Category Archives: Chinese Food

A Brutal Horse Hoof Odyssey

Some old Chinese buildings are so ugly, they are unique and should be admired and loved for their unruly character and oddball personality.

I said this to a friend as we strolled the streets of Jiangyin at night. At the time, we had just taken a bus into town from Changzhou, and both of us were hungry. We resolved to try the Munich-styled beer hall Hofbrau Haus on Jingyin’s bar street. On our way there, we stopped for a moment to take in the above building. I also uttered the above italicized quote.

It’s one of the many odd sort of experimental buildings that seemed to have been built decades ago. The lines and angles seem a little off kilter, and the exterior of these structures are always covered with small ceramic tiles that have been mortared together. These buildings also never seem to age well and develop vertical corroded streaks or rusted drip lines.

This is in Changzhou, not Jiangyin. It’s also not the building at the top of this post.

Ultimately, the fate of such architecture is that they will eventually be demolished and replaced with the steel and glass rectangular towers that are growing more and more common in Chinese cities.

I have always wondered how to technically describe such buildings in China. I even asked myself if they would classify as brutalist architecture, but I could only scratch my head. Brutalism grew out of modernism in terms of designing buildings. This style can be described as blocky, spare; geometric patterns can be rigid, and the color schemes tend to be drab, dull, and monochromic. This originated in the UK at first during the 1950s before spreading globally. Over decades, this style has earned a fair share of detractors and discontents. For example, one of Prince Charles’ most famous speeches railed against brutalism without even saying the word. To be blunt, these buildings tend to look like the following. Straight up fugly.

Balfron Tower in East London. Image borrowed from The Independent.

So, I eventually sent the Jiangyin picture to a friend who knows a lot more about architecture than I do. I am only a mere hobbyist when it comes to looking at urban landscapes. My pal is more of a master fanboy (nerd!) when it comes to this stuff, and I will always defer to his judgement. His answer was something to the effect of “Close, but not quite. There are too many curves and rounded parts; plus, there are glass surfaces, which you normally don’t normally see on purely brutal buildings.”

So, I asked, “Brutal-esque?”

“Perhaps,” he said, “but think more like brutalism with Chinese characteristics.

“Dude,” I said. “I’m totally going to quote you on that.”

Instead of acknowledging or refusing, he simply changed the subject to his love of rollercoasters.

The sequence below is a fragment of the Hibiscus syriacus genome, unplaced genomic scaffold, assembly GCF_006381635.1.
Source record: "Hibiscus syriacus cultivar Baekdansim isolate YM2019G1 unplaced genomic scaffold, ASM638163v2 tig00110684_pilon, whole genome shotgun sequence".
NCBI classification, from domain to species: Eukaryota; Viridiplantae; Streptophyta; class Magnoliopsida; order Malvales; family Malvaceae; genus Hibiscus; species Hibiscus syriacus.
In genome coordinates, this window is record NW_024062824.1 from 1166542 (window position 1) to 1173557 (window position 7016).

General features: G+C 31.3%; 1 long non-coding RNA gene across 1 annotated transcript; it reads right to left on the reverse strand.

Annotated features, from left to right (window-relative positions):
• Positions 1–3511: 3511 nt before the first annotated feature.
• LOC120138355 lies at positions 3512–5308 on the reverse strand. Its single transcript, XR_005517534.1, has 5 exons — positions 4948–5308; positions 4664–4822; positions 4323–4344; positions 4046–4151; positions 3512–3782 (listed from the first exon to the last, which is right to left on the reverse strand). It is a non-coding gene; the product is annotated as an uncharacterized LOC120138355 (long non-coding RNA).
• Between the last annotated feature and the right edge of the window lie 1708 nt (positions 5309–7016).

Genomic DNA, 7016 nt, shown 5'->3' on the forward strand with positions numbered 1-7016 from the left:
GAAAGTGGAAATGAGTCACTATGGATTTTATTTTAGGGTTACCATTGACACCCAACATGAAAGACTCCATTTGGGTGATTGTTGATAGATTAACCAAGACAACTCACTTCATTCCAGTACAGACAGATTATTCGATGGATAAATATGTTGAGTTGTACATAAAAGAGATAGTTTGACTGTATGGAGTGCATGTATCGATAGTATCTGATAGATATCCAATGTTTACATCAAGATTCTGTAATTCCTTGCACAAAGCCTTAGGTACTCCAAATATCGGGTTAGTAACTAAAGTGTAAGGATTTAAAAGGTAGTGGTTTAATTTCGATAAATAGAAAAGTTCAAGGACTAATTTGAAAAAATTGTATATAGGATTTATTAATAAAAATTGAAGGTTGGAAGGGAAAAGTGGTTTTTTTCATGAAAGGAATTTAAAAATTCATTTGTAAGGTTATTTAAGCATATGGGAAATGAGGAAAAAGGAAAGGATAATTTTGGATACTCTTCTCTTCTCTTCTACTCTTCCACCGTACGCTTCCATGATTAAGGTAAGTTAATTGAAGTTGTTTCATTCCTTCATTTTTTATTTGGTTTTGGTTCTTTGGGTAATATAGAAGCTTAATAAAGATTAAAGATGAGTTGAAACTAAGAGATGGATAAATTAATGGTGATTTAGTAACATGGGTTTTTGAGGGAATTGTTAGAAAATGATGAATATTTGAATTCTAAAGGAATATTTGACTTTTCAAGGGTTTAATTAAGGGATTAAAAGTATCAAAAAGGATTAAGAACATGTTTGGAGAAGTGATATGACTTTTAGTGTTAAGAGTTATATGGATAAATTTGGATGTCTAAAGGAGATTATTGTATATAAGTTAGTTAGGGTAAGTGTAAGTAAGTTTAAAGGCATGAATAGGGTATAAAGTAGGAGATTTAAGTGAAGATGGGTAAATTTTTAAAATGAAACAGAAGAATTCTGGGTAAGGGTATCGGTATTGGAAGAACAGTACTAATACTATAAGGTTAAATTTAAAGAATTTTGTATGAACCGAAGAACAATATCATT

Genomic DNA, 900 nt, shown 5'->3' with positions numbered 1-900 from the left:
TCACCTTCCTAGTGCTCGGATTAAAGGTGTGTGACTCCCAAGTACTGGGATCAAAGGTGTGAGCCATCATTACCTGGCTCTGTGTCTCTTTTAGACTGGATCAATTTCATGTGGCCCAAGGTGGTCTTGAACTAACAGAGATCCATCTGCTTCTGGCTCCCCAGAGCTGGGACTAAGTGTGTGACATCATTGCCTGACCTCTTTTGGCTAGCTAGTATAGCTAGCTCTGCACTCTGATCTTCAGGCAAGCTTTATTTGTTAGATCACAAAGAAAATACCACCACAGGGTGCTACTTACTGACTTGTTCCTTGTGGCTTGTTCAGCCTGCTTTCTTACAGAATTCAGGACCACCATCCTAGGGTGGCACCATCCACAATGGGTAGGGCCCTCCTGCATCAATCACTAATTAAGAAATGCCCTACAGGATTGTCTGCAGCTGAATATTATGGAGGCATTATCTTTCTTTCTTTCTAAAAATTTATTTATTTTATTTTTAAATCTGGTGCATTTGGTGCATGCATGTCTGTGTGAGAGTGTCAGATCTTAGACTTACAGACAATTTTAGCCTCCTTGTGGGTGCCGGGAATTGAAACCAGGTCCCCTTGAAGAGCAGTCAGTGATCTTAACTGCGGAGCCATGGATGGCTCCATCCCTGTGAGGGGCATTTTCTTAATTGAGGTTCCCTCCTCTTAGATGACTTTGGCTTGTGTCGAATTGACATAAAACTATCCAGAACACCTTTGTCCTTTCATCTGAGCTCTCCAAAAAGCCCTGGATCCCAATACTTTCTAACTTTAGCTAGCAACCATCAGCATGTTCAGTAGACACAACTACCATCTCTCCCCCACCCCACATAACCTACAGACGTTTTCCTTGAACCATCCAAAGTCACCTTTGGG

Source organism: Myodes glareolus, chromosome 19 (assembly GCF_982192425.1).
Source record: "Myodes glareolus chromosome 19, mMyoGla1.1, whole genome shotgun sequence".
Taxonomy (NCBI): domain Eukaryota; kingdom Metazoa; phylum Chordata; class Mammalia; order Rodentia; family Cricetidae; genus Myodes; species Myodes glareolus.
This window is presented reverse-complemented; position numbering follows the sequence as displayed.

This was days later, but let’s get back to the moment I took the above picture. My dining partner discussed it a bit. We compared it to other, similar buildings we have seen all over the southern end of Jiangsu. And then, we simply just moved onto the topic of hunger and actually eating, and so we made our way to the German beerhall for dinner. The building really didn’t reenter our consciousness. That would be much later. After all, we were far more engrossed in what constitutes the proper temperature of an “plausibly” authentic beer at a Chinese Octoberfest. Although this was not part of that yearly occasion, we did agree that the Hofbrau Jiangyin lager — brewed on site –was quite cold and quite good.

Our stay in Jiangyin was for two evenings, about two days. My travel partner wanted to get a look at the Yangtze River for the first time, and the city has at least three parks that offers that. Changzhou has none that I know of. Jiangyin is known for shipbuilding, after all.

I, on the other hand, had a fundamentally different desire. I wanted to find fresh matisu 马蹄酥,and Jiangyin is widely known for this particular snack.

The name matisu 马蹄 roughly translates “horse hoof,” and 酥 would be “shortbread” or “crisp.” I was once told that this pastry used to actually be shaped like a horse hoof, but now, clearly it doesn’t appear that way at all. One can easily guess the shapes have changed as dishes spread through China and are adapted locally. It is made with flower and sesame seeds, but the dark, slightly sweet filling is a mixture of walnuts with red bean paste. To be fair, this snack can easily be found in regional supermarkets.

Fair enough, yes you can. But this is a case of it being packaged with preservatives, and they end up tasting stiff like chalky cardboard. It’s kind of like saying Chips Ahoy! sold at Walmart are the most authentic American chocolate chip cookies when they clearly are not. So, my travel partner and I set out by foot to see if we could find something local and very fresh in Jiangyin.

At first, we followed the recommendation of a local, but that didn’t pan out the way we thought. Somewhere down the above street, we ended up at a bakery. Only, their shelving and display cases were picked over and didn’t have anything really appetizing to sell. When I asked if they had matisu, they simply looked confused, shrugged, and said no. So, that brought an end to what I thought was going to be an easy task. I had asked a local, after all! So, I had to revert to old investigative habits.